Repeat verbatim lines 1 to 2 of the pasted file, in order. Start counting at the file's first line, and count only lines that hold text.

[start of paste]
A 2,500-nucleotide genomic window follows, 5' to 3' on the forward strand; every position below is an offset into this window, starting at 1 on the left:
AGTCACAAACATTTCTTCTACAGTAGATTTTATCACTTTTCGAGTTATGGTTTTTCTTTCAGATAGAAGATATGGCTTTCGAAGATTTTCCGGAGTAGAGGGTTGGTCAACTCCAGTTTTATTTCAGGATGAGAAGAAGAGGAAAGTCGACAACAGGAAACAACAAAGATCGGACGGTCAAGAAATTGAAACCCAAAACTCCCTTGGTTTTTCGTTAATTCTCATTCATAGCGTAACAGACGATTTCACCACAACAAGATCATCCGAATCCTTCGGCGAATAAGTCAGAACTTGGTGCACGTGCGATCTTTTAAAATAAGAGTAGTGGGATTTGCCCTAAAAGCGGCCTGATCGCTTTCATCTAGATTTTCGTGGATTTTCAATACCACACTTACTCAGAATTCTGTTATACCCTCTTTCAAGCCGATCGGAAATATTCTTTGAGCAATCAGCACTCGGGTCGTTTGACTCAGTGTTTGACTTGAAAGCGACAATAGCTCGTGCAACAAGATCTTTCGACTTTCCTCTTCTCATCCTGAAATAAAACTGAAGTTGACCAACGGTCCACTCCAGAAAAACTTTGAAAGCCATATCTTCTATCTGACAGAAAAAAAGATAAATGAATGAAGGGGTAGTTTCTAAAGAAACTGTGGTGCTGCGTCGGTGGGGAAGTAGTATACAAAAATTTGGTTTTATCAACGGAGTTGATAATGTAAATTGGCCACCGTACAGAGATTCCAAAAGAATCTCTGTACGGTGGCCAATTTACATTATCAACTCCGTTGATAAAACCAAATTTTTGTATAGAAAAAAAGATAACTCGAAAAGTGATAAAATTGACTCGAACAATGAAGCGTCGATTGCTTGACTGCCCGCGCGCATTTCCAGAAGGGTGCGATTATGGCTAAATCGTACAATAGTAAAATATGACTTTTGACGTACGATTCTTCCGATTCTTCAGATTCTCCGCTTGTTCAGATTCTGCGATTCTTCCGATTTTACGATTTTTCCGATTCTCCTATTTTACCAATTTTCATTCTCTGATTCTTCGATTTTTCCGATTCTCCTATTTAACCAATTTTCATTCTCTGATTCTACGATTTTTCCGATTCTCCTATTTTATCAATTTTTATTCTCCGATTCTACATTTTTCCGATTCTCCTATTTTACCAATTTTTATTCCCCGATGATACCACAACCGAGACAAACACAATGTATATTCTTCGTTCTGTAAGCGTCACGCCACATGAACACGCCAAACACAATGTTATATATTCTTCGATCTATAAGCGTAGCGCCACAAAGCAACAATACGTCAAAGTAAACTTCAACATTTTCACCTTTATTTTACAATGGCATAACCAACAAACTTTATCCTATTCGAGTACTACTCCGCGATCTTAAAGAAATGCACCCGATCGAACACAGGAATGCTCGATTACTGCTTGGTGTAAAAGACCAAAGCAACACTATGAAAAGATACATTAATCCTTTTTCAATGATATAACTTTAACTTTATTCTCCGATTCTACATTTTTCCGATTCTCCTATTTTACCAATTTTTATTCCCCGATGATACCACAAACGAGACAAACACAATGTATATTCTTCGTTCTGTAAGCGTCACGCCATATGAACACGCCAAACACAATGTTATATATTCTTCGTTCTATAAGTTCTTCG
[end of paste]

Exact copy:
A 2,500-nucleotide genomic window follows, 5' to 3' on the forward strand; every position below is an offset into this window, starting at 1 on the left:
AGTCACAAACATTTCTTCTACAGTAGATTTTATCACTTTTCGAGTTATGGTTTTTCTTTCAGATAGAAGATATGGCTTTCGAAGATTTTCCGGAGTAGAGGGTTGGTCAACTCCAGTTTTATTTCAGGATGAGAAGAAGAGGAAAGTCGACAACAGGAAACAACAAAGATCGGACGGTCAAGAAATTGAAACCCAAAACTCCCTTGGTTTTTCGTTAATTCTCATTCATAGCGTAACAGACGATTTCACCACAACAAGATCATCCGAATCCTTCGGCGAATAAGTCAGAACTTGGTGCACGTGCGATCTTTTAAAATAAGAGTAGTGGGATTTGCCCTAAAAGCGGCCTGATCGCTTTCATCTAGATTTTCGTGGATTTTCAATACCACACTTACTCAGAATTCTGTTATACCCTCTTTCAAGCCGATCGGAAATATTCTTTGAGCAATCAGCACTCGGGTCGTTTGACTCAGTGTTTGACTTGAAAGCGACAATAGCTCGTGCAACAAGATCTTTCGACTTTCCTCTTCTCATCCTGAAATAAAACTGAAGTTGACCAACGGTCCACTCCAGAAAAACTTTGAAAGCCATATCTTCTATCTGACAGAAAAAAAGATAAATGAATGAAGGGGTAGTTTCTAAAGAAACTGTGGTGCTGCGTCGGTGGGGAAGTAGTATACAAAAATTTGGTTTTATCAACGGAGTTGATAATGTAAATTGGCCACCGTACAGAGATTCCAAAAGAATCTCTGTACGGTGGCCAATTTACATTATCAACTCCGTTGATAAAACCAAATTTTTGTATAGAAAAAAAGATAACTCGAAAAGTGATAAAATTGACTCGAACAATGAAGCGTCGATTGCTTGACTGCCCGCGCGCATTTCCAGAAGGGTGCGATTATGGCTAAATCGTACAATAGTAAAATATGACTTTTGACGTACGATTCTTCCGATTCTTCAGATTCTCCGCTTGTTCAGATTCTGCGATTCTTCCGATTTTACGATTTTTCCGATTCTCCTATTTTACCAATTTTCATTCTCTGATTCTTCGATTTTTCCGATTCTCCTATTTAACCAATTTTCATTCTCTGATTCTACGATTTTTCCGATTCTCCTATTTTATCAATTTTTATTCTCCGATTCTACATTTTTCCGATTCTCCTATTTTACCAATTTTTATTCCCCGATGATACCACAACCGAGACAAACACAATGTATATTCTTCGTTCTGTAAGCGTCACGCCACATGAACACGCCAAACACAATGTTATATATTCTTCGATCTATAAGCGTAGCGCCACAAAGCAACAATACGTCAAAGTAAACTTCAACATTTTCACCTTTATTTTACAATGGCATAACCAACAAACTTTATCCTATTCGAGTACTACTCCGCGATCTTAAAGAAATGCACCCGATCGAACACAGGAATGCTCGATTACTGCTTGGTGTAAAAGACCAAAGCAACACTATGAAAAGATACATTAATCCTTTTTCAATGATATAACTTTAACTTTATTCTCCGATTCTACATTTTTCCGATTCTCCTATTTTACCAATTTTTATTCCCCGATGATACCACAAACGAGACAAACACAATGTATATTCTTCGTTCTGTAAGCGTCACGCCATATGAACACGCCAAACACAATGTTATATATTCTTCGTTCTATAAGTTCTTCG